Re-thinking of parking areas can transform cities
What will happen with the existing parking areas in a future urban environment with less cars and shared transportation? On that note, researchers at the Department of Machine Design want to map the total costs of parking spaces and explore how reutilisation models of parking as a resource can make us change our mobility habits - and cut CO2 emissions.
How do our existing parking spaces fit in the transition of the mobility system in our cities? In a future where cars are becoming accessible as services used and shared by multiple users, we probably need to reconsider how we use these existing spaces. This is what a team of researchers at the Department of Machine Design are working on.
“Parking spaces not only consume land and natural resources, increase air and water pollution, they also increase the cost of housing. Among many other impacts, they also encourage unsustainable travel behavior. They are a valuable resource not effectively utilized, ripe for a circular design perspective”, says lead researcher Liridona Sopjani.
A lot of technique is invented to decarbonize the transport sector - we improve the efficiency in fuels, change vehicle powertrains to electric, and even change the materials and fabric of vehicle design. But, the environments where vehicles, people and goods interact have been little thought of, according to Liridona.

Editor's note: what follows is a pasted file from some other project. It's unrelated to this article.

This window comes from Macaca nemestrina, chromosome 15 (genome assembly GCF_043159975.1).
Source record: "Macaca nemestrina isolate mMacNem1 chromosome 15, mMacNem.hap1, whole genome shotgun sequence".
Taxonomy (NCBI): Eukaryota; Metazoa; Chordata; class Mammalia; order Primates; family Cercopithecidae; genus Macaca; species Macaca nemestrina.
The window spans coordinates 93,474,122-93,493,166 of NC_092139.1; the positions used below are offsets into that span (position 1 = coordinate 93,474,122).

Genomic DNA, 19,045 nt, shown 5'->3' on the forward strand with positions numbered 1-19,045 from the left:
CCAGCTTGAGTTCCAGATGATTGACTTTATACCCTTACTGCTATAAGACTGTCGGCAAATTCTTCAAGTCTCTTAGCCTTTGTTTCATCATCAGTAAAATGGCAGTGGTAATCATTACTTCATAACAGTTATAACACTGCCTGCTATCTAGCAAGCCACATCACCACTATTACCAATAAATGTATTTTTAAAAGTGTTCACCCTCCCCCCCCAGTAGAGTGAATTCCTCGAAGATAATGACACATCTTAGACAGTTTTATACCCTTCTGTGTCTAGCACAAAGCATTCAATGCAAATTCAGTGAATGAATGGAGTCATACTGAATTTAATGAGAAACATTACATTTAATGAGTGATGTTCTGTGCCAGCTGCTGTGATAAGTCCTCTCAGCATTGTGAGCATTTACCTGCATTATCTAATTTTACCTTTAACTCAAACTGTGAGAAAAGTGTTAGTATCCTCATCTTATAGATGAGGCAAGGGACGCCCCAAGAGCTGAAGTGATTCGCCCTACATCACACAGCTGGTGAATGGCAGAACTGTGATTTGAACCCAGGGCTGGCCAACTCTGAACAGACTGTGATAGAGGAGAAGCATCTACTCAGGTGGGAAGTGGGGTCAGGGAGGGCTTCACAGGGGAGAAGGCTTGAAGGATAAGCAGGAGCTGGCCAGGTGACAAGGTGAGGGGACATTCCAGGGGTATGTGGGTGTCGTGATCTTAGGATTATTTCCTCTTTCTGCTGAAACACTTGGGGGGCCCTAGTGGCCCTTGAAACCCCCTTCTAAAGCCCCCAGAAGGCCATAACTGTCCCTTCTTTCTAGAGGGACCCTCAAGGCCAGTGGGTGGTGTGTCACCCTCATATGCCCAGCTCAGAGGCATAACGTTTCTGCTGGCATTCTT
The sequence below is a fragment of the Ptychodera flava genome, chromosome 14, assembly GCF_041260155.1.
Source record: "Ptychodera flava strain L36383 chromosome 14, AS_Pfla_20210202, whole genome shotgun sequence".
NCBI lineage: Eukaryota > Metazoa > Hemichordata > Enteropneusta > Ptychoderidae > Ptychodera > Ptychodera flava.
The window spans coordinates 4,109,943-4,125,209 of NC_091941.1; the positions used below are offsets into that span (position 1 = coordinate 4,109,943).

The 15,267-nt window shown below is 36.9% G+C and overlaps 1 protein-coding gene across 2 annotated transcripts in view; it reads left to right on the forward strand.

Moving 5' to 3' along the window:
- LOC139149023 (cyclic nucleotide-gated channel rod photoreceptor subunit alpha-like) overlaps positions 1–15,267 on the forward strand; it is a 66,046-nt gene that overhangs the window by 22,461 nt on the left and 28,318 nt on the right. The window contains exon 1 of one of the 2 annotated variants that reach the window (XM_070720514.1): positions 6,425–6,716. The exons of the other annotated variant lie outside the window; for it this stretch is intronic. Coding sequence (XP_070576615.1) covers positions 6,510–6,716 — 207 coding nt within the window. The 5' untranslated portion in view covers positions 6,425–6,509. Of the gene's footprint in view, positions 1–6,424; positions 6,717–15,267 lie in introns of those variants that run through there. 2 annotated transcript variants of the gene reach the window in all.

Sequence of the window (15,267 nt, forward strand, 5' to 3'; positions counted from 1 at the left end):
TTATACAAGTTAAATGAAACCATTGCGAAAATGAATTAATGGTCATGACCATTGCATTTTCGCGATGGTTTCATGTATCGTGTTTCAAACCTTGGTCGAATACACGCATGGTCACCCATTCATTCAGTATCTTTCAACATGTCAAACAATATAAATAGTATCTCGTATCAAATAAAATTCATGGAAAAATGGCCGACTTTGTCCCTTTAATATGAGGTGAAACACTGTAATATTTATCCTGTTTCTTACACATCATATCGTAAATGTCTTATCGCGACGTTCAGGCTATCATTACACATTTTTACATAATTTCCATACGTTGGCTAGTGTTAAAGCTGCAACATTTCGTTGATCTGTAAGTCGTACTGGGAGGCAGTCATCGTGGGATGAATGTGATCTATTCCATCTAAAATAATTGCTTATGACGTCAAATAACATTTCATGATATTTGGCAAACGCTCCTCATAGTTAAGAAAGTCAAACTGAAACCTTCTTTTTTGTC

“The sustainable transport cannot be generalized to cars becoming electric. Our spaces in cities today mainly support private car transport. When planning housing, we need to design environments and support structures to enable new electric mobility services which can benefit diverse everyday lives of people and not just car owners”.
Instead, land could be used for building denser, urban gardens, social interaction spaces, or even green spaces which can increase the value of development in other ways.
Liridona’s team is developing data driven models to map the total costs of parking spaces for public (and private) housing in Sweden in order to design new uses of the existing parking resources by connecting them into spots for mobility and accessibility hubs. The idea is to develop a portfolio of mobility and accessibility services as part of housing offer.
And hopefully innovative uses of parking lots can create new economic models for housing organizations while supporting implementation of more sustainable mobility services.
“We must start changing this formula and allow people to access new mobility services so it becomes more affordable and attractive than what it is today.”
Text: Anna Gullers